Teresa: The Tormented Saint
Posted by Jerry on September 5, 2007
From Yahoo! News, an Indian woman who claimed to have been miraculously cured of “lumpy cancer” by Mother Teresa is now angry that she is being ignored and abandoned by the Catholic nuns. Manica Besra accuses the nuns of using her miracle story to secure the beatification of Teresa and then abandoning her after their purposes were fulfilled.
It was Besra’s alleged miracle cure from a “lumpy” tumour… that led to theclearing the way for Mother Teresa’s beatification in October 2003.
“My hut was frequented by nuns of the Missionaries of Charity before the,” Besra said.
“They made of lot of promises to me and assured me of financial help for my livelihood and my children’s education,” she claimed, adding that she was also escorted to the Vatican for the beatification ceremony.
“After that, they forgot me,” said Besra, tears welling up in her eyes.
With the small piece of family land mortgaged to a village money lender years ago, Besra said she is struggling to survive.
“I am now living in penury. My husband is sick. My children have stopped going to school as I have no money. I have to work in the fields to feed my husband and five children,” said Besra, clad in a torn yellow sari.
When she has no work, her children — four sons and a daughter — go to bed hungry.
Well, my suggestion to Besra is to just keep the faith and pray for a miracle everyday, to help herself and her family survive till she arrives at whatever end that God has destined for her.
This story reminds me of an interesting observation I came across on some atheist website: If there’re so many miraculous cures occuring even today, how is it that we never hear of an amputee growing out a new, fully developed, and healthy limb?
On a related note, Teresa’s personal letters that were made public recently reveal that the saintly nun experienced a prolonged crisis of faith; for almost 50 years of her life, Teresa had experienced a sense of darkness and inner void. She said she did not feel the presence of God whatsoever. At one point, she even doubted the very existence of God. Notably, this experience of an utter absence of God was suppressed by her public statements to the contrary.
She is acutely aware of the discrepancy between her inner state and her public demeanor. “The smile,” she writes, is “a mask” or “a cloak that covers everything.” Similarly, she wonders whether she is engaged in verbal deception. “I spoke as if my very heart was in love with God — tender, personal love,” she remarks to an adviser. “If you were [there], you would have said, ‘What hypocrisy.’”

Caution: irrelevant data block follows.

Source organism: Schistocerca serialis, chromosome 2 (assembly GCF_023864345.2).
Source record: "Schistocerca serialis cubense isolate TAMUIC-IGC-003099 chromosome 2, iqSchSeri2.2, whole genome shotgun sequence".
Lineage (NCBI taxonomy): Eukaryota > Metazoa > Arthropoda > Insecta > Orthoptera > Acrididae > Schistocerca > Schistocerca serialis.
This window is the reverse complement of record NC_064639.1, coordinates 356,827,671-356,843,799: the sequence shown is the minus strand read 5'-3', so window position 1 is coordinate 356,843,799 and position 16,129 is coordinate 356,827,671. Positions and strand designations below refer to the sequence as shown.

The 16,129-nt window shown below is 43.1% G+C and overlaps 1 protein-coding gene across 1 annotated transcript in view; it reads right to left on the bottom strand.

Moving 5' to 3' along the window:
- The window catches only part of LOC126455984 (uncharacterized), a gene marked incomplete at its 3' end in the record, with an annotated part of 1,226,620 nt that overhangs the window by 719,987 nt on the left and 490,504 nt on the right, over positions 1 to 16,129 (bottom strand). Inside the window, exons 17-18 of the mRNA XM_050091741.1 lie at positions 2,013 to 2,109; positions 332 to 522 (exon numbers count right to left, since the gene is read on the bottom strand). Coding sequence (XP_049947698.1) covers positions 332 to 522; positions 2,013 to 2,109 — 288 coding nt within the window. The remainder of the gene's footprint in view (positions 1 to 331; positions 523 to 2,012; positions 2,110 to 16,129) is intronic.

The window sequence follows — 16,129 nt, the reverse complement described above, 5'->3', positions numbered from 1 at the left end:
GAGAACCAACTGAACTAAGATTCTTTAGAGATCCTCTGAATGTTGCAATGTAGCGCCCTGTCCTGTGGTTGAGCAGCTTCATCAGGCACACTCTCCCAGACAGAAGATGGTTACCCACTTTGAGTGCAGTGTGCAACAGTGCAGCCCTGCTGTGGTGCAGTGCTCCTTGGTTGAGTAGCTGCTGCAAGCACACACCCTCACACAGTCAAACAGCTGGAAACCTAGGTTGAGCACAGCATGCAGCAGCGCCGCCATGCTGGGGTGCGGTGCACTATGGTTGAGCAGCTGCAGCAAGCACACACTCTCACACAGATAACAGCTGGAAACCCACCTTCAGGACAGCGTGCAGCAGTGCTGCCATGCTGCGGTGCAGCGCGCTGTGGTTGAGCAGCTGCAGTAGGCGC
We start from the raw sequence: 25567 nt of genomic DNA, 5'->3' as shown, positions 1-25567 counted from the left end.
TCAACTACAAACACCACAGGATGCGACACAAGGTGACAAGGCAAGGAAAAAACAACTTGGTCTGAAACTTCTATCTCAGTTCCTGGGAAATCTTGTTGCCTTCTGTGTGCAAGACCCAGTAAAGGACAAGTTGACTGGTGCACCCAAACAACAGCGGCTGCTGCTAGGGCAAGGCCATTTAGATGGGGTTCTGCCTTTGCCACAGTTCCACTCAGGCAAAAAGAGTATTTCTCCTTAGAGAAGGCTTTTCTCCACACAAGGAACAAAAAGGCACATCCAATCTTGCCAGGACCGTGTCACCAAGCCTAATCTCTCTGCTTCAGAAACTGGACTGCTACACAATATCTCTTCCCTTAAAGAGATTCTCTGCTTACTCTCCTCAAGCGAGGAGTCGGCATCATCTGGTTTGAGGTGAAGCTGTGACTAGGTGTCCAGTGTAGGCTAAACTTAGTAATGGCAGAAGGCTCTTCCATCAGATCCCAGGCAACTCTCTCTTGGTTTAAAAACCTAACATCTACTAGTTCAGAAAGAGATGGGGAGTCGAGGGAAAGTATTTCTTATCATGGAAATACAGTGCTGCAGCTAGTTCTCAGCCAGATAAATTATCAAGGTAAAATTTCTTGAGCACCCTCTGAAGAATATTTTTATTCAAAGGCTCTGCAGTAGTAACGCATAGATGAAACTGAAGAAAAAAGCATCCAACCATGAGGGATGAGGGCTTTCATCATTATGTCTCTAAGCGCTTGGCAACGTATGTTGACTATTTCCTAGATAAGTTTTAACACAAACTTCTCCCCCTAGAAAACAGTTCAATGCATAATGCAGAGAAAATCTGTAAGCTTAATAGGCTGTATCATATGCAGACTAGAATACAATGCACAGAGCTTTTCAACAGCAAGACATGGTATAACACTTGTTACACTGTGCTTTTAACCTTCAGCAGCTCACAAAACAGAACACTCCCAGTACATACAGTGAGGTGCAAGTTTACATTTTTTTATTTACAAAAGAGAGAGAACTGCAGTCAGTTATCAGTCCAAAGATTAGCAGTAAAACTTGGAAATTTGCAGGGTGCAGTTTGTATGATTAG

Says the Rev. James Martin, an editor at the Jesuit magazine America and the author of My Life with the Saints, a book that dealt with far briefer reports in 2003 of Teresa’s doubts: “I’ve never read a saint’s life where the saint has such an intense spiritual darkness. No one knew she was that tormented.”
Many Catholic theologians have interpreted this spiritual darkness as an indicative sign of the true sainthood of Teresa. They claim that many saints have to live through tormented periods in their lives on earth as the price for forging a most intimate bond with God.
This theory echoes the Catholic interpretation of people allegedly afflicted with the stigmata–spiritually induced physical wounds on the hands and feet resembling those of Jesus on the cross. The explanation given is that the ones closest to a spiritual union with God are also the ones most spiritually tormented and physically afflicted. Whether this affliction and torment result from the will of Satan or of God is not clearly identified. There have been very few people with such wounds who have been officially declared by the Catholic Church to be stigmatists. Probably the most famous one of them is Saint Francis of Assisi.